For understandable reasons, then, Cinemaware looked with more and more wistfulness toward Japan, a nation that seemed by many metrics to be doing a much better job turning the ideal of multimedia computing into practical consumer products than any Western nation. On March 14, 1990, Jacob announced that the Japanese firm NEC, maker of computers and game consoles, had purchased approximately a 20 percent share of Cinemaware and with it a seat on the company’s board of directors. NEC had recently begun importing their very successful domestic game console, the PC Engine, into North America as the TurboGrafx-16. While it wasn’t actually doing all that well there at the moment in the face of stiff competition from Nintendo and Sega, NEC believed they had an ace up their sleeve that would make the partnership with Cinemaware a natural fit: a CD add-on, the first of its kind for a console, that NEC was planning to bring Stateside that summer. The CD-equipped TurboGrafx-16, they confidently expected, would be the realization at last of everyone’s old dreams for Phillips CD-I. And when it dropped and took the market by storm, Cinemaware would be there to reap the rewards alongside NEC. In tandem with the stock purchase, Cinemaware and NEC signed an agreement to make Riordan’s in-progress full-motion-video version of It Came from the Desert, previously envisioned as a platform-agnostic product, a TurboGrafx-16 CD exclusive.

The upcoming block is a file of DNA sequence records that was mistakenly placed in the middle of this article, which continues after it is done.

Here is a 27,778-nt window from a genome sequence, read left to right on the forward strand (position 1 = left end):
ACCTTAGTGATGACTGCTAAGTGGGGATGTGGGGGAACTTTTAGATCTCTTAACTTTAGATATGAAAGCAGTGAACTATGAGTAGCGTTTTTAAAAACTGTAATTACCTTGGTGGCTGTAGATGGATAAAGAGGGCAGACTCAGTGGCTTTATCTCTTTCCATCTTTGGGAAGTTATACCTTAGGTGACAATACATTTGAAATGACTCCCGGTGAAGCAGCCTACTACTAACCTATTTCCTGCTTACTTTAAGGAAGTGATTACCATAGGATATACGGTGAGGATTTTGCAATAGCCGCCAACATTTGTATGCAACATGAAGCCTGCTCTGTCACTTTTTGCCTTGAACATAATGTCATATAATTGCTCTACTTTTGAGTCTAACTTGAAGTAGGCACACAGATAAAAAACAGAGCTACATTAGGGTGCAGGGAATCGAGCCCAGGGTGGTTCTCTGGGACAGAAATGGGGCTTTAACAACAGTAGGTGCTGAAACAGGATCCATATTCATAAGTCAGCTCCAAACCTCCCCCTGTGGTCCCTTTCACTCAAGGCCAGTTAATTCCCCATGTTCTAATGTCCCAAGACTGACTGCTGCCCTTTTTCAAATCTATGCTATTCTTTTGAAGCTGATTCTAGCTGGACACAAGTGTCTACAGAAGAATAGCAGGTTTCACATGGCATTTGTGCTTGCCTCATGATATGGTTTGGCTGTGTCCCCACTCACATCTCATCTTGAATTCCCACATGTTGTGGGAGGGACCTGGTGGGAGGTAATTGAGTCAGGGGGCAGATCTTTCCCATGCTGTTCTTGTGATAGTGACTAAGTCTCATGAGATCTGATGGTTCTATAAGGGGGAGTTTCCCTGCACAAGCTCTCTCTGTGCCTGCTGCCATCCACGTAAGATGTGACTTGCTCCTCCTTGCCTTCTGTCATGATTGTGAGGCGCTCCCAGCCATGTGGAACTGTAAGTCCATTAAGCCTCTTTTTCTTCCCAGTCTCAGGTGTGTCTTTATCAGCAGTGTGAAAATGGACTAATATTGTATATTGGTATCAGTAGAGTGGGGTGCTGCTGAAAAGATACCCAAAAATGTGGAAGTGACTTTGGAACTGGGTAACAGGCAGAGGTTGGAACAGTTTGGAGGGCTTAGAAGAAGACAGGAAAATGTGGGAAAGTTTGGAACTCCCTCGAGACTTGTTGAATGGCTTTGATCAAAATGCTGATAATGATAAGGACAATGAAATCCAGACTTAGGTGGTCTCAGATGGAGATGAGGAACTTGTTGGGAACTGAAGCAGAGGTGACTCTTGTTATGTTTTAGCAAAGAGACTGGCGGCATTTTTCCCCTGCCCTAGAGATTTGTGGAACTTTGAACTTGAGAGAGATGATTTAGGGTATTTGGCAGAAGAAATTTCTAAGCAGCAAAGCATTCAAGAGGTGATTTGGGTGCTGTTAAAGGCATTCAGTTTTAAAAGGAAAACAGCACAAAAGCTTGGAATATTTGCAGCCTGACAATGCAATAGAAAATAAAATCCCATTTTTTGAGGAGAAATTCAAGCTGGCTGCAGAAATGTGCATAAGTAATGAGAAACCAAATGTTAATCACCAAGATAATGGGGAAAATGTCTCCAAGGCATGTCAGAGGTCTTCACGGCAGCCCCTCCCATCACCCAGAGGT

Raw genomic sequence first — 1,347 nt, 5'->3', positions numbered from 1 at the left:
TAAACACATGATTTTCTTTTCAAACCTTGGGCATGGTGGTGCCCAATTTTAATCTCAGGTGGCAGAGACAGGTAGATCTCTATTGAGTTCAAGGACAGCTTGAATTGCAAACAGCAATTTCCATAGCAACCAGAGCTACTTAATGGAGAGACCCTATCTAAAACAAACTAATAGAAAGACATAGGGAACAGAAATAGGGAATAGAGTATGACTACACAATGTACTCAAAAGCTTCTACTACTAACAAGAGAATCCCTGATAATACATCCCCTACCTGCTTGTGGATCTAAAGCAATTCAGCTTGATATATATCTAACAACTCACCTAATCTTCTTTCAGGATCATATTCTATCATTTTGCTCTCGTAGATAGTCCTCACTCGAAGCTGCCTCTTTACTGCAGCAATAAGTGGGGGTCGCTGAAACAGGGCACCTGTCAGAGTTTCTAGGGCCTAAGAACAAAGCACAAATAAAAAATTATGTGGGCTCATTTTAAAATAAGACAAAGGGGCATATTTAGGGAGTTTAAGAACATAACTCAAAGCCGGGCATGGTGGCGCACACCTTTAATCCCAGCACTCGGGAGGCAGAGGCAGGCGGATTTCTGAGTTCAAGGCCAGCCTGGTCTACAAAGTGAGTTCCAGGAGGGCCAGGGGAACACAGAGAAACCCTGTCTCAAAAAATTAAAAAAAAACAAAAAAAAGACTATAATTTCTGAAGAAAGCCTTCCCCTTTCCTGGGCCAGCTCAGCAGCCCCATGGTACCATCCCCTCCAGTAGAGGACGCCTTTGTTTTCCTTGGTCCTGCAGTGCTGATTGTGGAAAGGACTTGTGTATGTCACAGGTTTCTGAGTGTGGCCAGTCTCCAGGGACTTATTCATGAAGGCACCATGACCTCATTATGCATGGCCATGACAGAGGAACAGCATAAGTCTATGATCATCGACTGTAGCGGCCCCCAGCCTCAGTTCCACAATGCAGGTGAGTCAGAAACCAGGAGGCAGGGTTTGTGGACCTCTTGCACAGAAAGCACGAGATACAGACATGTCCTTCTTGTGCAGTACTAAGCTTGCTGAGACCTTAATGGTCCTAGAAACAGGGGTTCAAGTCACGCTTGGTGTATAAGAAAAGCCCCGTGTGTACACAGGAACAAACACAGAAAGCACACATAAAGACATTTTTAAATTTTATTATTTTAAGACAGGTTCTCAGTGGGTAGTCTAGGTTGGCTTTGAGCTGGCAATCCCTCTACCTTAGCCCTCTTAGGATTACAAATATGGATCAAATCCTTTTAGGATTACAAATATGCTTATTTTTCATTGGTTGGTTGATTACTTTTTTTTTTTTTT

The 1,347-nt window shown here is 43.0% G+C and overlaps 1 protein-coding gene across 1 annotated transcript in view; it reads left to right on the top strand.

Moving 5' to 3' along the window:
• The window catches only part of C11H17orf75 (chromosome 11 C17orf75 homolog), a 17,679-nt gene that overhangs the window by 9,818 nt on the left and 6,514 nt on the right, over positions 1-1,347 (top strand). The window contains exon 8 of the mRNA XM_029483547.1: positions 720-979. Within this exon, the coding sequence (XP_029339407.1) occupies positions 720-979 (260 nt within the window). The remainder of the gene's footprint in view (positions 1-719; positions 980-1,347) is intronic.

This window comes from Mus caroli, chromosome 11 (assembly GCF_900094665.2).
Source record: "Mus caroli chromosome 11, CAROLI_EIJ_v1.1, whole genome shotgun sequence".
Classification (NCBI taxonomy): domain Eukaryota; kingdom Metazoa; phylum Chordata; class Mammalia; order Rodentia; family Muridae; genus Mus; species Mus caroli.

The TurboGrafx-16 with CD add-on.